- A.N. Other
- History - general, Ship design and development, Ship histories and stories
- RAN Ships
- None noted.
- March 2012 edition of the Naval Historical Review (all rights reserved)
Jane’s health prevented him entering the Royal Navy, so he turned to journalism. In the 1880s illustrated periodicals still depending on images worked up from rough sketches of correspondents by so called “black-and-white” artists. Only gradually were photographs introduced during the 1890s. “Black-and-white” journalism paid poorly, and recognition came slowly to the young artist. He lived in an attic on London’s unsavoury Gray’s Inn Road, close to the home of the newspaper industry on Fleet Street. Jane fitted up his workshop with partitions corresponding to parts of a ship – poop, forecastle, quarterdeck – and slept in the “owner’s cabin.”
For 30 consecutive weeks, Jane called at the Illustrated London News, which turned him down each time. On the 31 st visit he sold a double-page drawing, and soon the name Jane became a recognised signature in the Illustrated and other “black- and-white” periodicals.
Much of Jane’s work drew on his experience with naval manoeuvres of the 1890s as a special correspondent on board new fangled torpedo – boat destroyers, which he made a speciality. The “long sea picnic of the annual manoeuvres” evidently appealed to some schoolboyish streak in Jane’s psychological makeup:
Despite the work, filth and discomfort …… no-one ever washes or removes clothing in a torpedo boat unless during a harbour spell ……. the life has a charm about it that appeals to officers and men alike.
For all the informality, Jane’s time at sea gave him valuable contacts for the future. He met journalists such as William Laird Clowes, the Time’s naval correspondent, and Commander C.N. Robinson, Royal Navy, a contributor of the already prestigious Royal Annual, which continues today as Brassey’s Defence Yearbook. Jane also made the acquaintance of many naval officers and ratings , one of the most significant being Fleet Engineer David Grant, whose service dated from before the 1860 launching of HMS Warrior, the first iron battleship. Jane struck up a close friendship with Grant, gaining useful information about the different ships in which he had served. Typical of Jane’s disregard of contemporary snobbery was his cultivation of engineering officers who provided often pungent comments on ships’ performance that graced the early editions of Fighting Ships.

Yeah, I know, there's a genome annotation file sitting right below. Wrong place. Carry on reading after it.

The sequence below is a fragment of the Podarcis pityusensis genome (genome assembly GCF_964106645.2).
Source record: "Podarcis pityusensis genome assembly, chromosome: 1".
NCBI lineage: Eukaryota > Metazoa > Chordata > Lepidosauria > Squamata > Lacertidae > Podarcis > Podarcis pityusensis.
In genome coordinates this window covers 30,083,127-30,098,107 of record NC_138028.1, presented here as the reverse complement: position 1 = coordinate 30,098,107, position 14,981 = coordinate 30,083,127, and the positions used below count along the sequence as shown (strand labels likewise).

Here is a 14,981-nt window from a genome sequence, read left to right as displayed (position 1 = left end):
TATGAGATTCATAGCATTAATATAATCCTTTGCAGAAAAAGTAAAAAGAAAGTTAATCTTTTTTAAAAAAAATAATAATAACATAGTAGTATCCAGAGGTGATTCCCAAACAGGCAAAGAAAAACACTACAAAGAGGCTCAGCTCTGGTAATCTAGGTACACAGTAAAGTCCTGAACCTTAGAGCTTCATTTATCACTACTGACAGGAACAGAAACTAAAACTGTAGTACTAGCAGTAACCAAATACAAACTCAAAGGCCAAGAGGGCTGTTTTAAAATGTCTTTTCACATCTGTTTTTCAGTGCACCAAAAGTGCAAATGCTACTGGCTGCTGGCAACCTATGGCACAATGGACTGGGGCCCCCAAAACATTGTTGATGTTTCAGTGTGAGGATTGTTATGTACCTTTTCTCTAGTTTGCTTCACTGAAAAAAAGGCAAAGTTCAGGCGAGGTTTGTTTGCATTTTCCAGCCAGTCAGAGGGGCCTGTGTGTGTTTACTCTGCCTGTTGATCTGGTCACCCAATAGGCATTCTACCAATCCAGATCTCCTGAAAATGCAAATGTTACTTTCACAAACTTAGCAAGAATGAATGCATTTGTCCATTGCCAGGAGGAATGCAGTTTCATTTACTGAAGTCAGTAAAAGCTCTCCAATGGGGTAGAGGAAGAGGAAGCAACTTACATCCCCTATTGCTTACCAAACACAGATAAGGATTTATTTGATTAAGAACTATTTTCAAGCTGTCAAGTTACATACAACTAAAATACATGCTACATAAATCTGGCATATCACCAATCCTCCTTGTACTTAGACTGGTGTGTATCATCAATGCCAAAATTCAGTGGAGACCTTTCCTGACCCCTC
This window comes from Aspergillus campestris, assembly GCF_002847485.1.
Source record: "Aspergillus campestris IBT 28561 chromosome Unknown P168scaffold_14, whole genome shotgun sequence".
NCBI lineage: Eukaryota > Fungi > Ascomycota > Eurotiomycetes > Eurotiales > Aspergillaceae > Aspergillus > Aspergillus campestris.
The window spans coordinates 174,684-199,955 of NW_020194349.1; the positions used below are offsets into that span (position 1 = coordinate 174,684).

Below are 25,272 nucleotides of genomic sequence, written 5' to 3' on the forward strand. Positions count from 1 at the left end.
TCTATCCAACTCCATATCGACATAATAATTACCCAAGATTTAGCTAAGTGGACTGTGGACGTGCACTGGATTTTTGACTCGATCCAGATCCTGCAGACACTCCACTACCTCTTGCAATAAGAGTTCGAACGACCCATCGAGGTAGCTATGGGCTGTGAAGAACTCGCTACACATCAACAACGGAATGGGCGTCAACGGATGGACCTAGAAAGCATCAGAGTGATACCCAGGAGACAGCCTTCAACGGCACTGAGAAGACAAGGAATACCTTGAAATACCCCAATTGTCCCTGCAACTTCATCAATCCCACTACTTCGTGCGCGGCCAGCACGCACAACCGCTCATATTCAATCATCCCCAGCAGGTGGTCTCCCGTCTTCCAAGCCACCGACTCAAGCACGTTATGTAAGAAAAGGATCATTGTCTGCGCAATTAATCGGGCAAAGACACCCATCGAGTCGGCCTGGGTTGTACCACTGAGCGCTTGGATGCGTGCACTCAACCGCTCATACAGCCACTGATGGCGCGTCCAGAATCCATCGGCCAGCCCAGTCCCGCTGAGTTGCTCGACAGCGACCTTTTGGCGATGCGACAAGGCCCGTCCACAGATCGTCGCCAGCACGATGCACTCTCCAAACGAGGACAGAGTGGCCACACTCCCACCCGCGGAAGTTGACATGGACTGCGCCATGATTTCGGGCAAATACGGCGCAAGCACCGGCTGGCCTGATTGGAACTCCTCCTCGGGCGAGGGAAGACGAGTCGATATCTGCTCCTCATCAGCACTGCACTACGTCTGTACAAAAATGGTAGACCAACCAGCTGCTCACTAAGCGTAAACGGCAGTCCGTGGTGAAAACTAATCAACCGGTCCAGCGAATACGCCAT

Throughout the 1890s Jane continued to build his collection of warship sketches, partly from personal observation and partly from photographs. By 1897 he was ready to launch an originally designed visual warship atlas. Previous directories of ships had consisted of alphabetical tables of technical information. But none provided visual reference data in any systematic fashion. As an artist, Jane saw the need to categorize ships by their appearance so that lookouts or officers of the watch could identify unknown vessels as they came into sight. Not only were Jane’s drawings arranged according to the configuration of their subjects’ masts and funnels, he also provided a visual index of ship silhouettes. These pointed to the pages where the corresponding vessels could be found. The silhouettes were deliberately “drawn as the vessels appearance at extreme horizon distance, with the slight distortion that this view often produces. In various forms, the silhouette index lasted until the late 1980s, at which ships were identified by their radar characteristics, rather than their funnels. Although Fighting Ships no longer indexes ships in this way, the approach is still used in the most recent volumes.
As a practical observer of naval operations, Jane also saw the need to integrate illustrations and technical detail, presenting all the information relating to one ship on one page. Although this may seem obvious now, it was an idea that had eluded earlier reference works, such as Brassey’s. When the first issue of All The World’s Fighting Ships appeared in 1898, it was immediately recognized as something out of the ordinary:
…. One of the most valuable and original naval handbooks which it has been our fortune to examine …. there is nothing in existence like it …..
Books such as Brassey’s Naval Annual, the Marine Almanac, and the Aide Memoire do not give details of such things as number of funnels and peculiarities of rig. Yet it is by those that ships are recognised at sea.
Jane’s success did not come any too soon for his personal finances. In 1892 he had married Alice Beattie, who bore him a daughter in 1896. Despite Jane’s supplementing his “black- and-white” sketches with journalism and a series of highly imaginative novels, financial security was hard to achieve. Even in 1900 he wrote to his agent in furious terms: